Under Medicare rules in effect since 2000, hospital systems have been permitted to charge so called “facility fees” on top of their normal charges for professional care based on where the care took place. Reports issued in both 2012 and 2014 by the Medicare Payment Advisory Commission (MedPAC) found that Medicare often pays double for office visits and routine tests performed at hospital-owned doctor’s offices, clinics, and outpatient facilities when compared to the same procedures conducted at private physician offices. MedPAC determined that a failure to equalize payments between hospital-owned and private physician offices would increase Medicare spending by over $2 billion by 2020. Given these figures, MedPAC has long lobbied Congress for the reduction or outright elimination of facility fee payments and the implementation of “site payment neutrality.”
MedPAC has achieved a partial victory. On January 1 of this year, Medicare implemented a new payment schedule for services and procedures at many hospital-owned facilities by decreasing facility fee payments by 50%. The new rule applies only to outpatient facilities that are not on a hospital’s main campus and in locations where providers had not timely billed for services as of November 2, 2015.
While the new rule will save Medicare (along with consumers) some pretty substantial dollars, it has potentially interesting implications for the future of private practice acquisitions by larger hospitals and hospital systems. A recent article from Medical Economics notes that many hospital systems have been incentivized to acquire independent medical facilities and practices as a way of driving revenue via th ability to charge facility fees. The fact that they will no longer be able to enhance revenues with facility fees may drive down the pace of private practice acquisitions. Private practitioners, who may be used to being the pursued parties in the hospital acquisition game, may now find themselves having to do a bit more of the courting if they are interested in selling their practice. Demonstrations of practice efficiencies, board certifications, healthy specialist referral figures, and the use of up-to-date technologies will be much more attractive to potential buyers than a practice that has fallen behind in terms of its facility and technologies.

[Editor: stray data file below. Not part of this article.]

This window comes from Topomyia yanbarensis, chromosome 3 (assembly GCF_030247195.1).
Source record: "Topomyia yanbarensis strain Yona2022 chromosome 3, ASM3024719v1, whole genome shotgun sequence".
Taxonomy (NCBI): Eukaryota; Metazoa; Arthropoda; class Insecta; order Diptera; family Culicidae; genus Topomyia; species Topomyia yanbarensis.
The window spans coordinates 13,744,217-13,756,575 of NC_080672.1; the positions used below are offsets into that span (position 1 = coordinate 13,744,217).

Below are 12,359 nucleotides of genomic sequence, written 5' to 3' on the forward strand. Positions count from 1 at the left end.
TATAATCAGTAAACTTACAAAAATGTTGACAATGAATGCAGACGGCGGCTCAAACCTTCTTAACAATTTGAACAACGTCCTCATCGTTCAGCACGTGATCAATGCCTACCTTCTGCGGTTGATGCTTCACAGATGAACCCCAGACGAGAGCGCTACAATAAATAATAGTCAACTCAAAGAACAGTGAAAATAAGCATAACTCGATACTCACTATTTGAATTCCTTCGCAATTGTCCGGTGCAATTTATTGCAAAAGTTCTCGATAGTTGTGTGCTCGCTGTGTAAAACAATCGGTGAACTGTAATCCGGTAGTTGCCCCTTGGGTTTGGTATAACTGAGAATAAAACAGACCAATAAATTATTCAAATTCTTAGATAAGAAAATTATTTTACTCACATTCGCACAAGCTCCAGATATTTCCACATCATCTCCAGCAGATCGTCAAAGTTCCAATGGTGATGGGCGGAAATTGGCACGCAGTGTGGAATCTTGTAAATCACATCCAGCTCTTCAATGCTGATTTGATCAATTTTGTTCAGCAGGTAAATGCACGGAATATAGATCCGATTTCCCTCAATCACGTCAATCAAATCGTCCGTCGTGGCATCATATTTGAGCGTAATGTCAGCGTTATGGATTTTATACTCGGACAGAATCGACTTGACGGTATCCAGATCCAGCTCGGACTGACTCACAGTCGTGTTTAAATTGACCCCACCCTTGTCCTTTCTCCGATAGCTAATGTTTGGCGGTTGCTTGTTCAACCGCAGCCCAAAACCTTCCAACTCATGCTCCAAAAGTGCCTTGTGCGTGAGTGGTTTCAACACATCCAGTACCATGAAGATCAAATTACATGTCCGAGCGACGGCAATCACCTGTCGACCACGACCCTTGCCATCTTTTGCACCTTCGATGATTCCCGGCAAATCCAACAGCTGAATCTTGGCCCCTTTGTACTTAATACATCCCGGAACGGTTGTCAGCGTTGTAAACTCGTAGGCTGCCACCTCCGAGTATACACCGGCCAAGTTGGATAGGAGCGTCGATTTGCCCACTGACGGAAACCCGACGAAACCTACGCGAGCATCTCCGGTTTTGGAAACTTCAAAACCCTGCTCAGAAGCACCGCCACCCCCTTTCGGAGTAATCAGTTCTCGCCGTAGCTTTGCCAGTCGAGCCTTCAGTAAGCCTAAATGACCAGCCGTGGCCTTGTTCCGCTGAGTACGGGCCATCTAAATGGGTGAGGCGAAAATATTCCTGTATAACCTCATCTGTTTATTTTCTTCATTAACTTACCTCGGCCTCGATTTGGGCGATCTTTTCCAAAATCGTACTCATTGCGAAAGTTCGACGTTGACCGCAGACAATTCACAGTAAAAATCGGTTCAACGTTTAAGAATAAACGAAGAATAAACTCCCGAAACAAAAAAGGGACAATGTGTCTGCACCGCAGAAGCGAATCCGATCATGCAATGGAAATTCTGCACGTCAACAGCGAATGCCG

Brian E. Dickerson
Nicole Hughes Waid